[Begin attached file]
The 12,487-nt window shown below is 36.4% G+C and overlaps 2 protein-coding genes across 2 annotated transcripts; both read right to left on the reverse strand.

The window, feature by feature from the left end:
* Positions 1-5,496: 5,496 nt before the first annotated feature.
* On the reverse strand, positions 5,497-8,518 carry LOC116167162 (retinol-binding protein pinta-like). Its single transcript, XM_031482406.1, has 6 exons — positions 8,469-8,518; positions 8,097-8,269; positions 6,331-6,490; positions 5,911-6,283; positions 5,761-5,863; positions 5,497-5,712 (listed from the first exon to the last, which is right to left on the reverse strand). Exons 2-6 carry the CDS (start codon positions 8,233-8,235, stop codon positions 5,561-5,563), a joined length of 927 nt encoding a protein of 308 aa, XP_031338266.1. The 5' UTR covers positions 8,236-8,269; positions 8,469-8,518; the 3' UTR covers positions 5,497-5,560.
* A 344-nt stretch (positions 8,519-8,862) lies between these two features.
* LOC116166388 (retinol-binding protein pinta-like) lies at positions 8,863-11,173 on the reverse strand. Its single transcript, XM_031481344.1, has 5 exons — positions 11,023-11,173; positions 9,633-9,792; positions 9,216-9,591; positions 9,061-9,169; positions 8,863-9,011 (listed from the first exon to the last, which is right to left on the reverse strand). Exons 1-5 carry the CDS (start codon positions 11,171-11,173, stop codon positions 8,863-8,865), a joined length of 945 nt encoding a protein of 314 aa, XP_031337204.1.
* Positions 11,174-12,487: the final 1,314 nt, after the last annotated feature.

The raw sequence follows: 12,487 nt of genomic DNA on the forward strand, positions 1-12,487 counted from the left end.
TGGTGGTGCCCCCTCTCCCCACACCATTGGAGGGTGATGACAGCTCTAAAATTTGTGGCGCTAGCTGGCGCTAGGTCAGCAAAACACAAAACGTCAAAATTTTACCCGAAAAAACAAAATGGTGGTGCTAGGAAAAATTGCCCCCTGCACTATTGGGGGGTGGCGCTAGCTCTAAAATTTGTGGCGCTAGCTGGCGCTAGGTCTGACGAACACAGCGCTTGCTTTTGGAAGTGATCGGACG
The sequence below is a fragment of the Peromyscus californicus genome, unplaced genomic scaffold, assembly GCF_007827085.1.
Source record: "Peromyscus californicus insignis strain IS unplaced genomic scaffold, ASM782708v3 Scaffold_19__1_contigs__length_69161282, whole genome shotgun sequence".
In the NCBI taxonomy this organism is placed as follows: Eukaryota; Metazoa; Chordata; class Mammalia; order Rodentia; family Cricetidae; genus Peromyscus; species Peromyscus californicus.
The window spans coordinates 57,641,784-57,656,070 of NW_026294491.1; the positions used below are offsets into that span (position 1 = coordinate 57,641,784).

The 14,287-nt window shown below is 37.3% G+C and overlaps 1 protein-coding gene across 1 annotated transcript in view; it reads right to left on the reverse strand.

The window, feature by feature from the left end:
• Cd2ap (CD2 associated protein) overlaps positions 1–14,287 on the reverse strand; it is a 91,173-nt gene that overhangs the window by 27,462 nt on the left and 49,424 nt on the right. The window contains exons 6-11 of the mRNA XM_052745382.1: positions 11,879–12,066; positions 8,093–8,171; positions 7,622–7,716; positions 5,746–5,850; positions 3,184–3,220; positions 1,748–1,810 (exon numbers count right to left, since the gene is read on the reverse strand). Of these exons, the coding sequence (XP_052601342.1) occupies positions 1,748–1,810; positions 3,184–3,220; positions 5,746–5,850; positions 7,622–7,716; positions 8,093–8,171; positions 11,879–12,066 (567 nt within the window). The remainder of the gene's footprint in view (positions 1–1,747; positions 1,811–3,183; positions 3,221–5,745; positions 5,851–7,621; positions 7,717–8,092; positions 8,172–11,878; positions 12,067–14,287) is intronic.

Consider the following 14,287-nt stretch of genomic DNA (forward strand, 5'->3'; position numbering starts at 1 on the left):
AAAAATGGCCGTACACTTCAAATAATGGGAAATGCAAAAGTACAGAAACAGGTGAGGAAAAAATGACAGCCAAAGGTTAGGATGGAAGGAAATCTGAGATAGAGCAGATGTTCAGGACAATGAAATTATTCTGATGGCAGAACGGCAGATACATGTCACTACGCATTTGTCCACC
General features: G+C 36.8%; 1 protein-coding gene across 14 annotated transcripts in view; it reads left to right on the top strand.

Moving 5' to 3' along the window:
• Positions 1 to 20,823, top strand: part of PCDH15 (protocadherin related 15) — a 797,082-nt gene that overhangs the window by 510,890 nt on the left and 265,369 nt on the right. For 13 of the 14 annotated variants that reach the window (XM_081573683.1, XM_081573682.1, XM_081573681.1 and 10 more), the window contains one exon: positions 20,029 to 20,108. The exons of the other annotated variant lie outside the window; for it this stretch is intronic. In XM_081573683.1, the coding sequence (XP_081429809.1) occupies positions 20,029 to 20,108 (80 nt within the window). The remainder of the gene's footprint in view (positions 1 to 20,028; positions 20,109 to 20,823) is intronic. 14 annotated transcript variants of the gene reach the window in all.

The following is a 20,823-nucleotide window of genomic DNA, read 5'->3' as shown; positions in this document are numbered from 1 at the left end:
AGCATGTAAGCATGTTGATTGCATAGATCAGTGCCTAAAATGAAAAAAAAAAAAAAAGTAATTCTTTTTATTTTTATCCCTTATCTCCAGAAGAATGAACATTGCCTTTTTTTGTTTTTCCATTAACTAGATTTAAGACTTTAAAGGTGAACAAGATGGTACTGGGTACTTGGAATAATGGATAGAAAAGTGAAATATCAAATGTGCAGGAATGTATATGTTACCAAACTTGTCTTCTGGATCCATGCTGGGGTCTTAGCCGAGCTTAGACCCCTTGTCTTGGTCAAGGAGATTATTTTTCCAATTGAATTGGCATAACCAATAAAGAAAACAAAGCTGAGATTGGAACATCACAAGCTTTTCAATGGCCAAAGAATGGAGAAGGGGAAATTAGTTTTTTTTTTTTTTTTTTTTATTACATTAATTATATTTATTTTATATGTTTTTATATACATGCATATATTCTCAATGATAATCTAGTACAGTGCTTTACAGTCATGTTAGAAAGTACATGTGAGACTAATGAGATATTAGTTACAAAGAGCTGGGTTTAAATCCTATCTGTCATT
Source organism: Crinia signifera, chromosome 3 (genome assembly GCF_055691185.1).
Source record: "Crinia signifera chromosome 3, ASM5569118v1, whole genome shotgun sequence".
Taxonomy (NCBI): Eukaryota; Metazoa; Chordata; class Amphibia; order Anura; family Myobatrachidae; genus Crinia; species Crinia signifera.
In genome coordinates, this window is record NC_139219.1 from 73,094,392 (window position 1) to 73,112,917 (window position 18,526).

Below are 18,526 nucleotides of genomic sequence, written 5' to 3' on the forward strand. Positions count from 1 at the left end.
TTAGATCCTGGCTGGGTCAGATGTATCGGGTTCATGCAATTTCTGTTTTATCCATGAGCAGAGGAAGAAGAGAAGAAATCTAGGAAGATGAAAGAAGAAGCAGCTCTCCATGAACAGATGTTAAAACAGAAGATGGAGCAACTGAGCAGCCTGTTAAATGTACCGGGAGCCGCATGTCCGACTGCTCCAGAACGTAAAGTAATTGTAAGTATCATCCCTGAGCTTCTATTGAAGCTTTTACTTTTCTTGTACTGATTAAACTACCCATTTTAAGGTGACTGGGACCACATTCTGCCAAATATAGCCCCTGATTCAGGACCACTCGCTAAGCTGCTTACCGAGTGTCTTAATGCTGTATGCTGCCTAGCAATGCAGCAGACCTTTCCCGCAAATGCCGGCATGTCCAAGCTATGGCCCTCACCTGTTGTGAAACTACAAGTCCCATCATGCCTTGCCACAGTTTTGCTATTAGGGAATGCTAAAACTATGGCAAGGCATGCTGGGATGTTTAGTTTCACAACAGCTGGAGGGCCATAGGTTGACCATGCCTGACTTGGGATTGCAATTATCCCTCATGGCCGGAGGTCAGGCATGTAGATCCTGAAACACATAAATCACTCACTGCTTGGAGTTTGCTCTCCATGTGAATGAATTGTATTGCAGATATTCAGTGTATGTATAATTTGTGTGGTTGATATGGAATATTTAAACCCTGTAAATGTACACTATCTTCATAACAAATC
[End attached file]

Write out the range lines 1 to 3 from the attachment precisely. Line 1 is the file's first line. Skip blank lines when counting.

The 12,487-nt window shown below is 36.4% G+C and overlaps 2 protein-coding genes across 2 annotated transcripts; both read right to left on the reverse strand.

The window, feature by feature from the left end:
* Positions 1-5,496: 5,496 nt before the first annotated feature.